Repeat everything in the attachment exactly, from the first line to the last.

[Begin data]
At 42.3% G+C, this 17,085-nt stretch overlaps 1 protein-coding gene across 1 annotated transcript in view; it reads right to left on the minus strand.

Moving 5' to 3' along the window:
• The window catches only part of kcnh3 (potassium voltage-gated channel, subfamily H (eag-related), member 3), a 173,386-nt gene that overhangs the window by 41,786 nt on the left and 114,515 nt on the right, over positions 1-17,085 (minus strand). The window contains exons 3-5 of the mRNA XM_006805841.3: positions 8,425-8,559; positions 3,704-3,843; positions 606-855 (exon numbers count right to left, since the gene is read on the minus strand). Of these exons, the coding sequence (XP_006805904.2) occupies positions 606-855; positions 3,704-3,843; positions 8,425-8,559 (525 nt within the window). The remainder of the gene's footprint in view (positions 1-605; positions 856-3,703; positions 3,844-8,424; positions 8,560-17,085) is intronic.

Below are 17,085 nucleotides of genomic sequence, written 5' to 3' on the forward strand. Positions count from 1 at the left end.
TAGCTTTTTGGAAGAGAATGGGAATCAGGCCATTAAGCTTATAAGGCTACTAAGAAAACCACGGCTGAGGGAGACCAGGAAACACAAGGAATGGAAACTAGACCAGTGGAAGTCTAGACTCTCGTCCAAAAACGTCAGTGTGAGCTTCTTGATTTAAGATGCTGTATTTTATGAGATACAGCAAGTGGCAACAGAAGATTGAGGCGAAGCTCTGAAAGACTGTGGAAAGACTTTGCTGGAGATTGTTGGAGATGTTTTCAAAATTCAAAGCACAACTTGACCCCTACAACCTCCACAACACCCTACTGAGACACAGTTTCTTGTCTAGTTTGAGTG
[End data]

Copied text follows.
At 42.3% G+C, this 17,085-nt stretch overlaps 1 protein-coding gene across 1 annotated transcript in view; it reads right to left on the minus strand.

Moving 5' to 3' along the window:
• The window catches only part of kcnh3 (potassium voltage-gated channel, subfamily H (eag-related), member 3), a 173,386-nt gene that overhangs the window by 41,786 nt on the left and 114,515 nt on the right, over positions 1-17,085 (minus strand). The window contains exons 3-5 of the mRNA XM_006805841.3: positions 8,425-8,559; positions 3,704-3,843; positions 606-855 (exon numbers count right to left, since the gene is read on the minus strand). Of these exons, the coding sequence (XP_006805904.2) occupies positions 606-855; positions 3,704-3,843; positions 8,425-8,559 (525 nt within the window). The remainder of the gene's footprint in view (positions 1-605; positions 856-3,703; positions 3,844-8,424; positions 8,560-17,085) is intronic.

Below are 17,085 nucleotides of genomic sequence, written 5' to 3' on the forward strand. Positions count from 1 at the left end.
TAGCTTTTTGGAAGAGAATGGGAATCAGGCCATTAAGCTTATAAGGCTACTAAGAAAACCACGGCTGAGGGAGACCAGGAAACACAAGGAATGGAAACTAGACCAGTGGAAGTCTAGACTCTCGTCCAAAAACGTCAGTGTGAGCTTCTTGATTTAAGATGCTGTATTTTATGAGATACAGCAAGTGGCAACAGAAGATTGAGGCGAAGCTCTGAAAGACTGTGGAAAGACTTTGCTGGAGATTGTTGGAGATGTTTTCAAAATTCAAAGCACAACTTGACCCCTACAACCTCCACAACACCCTACTGAGACACAGTTTCTTGTCTAGTTTGAGTG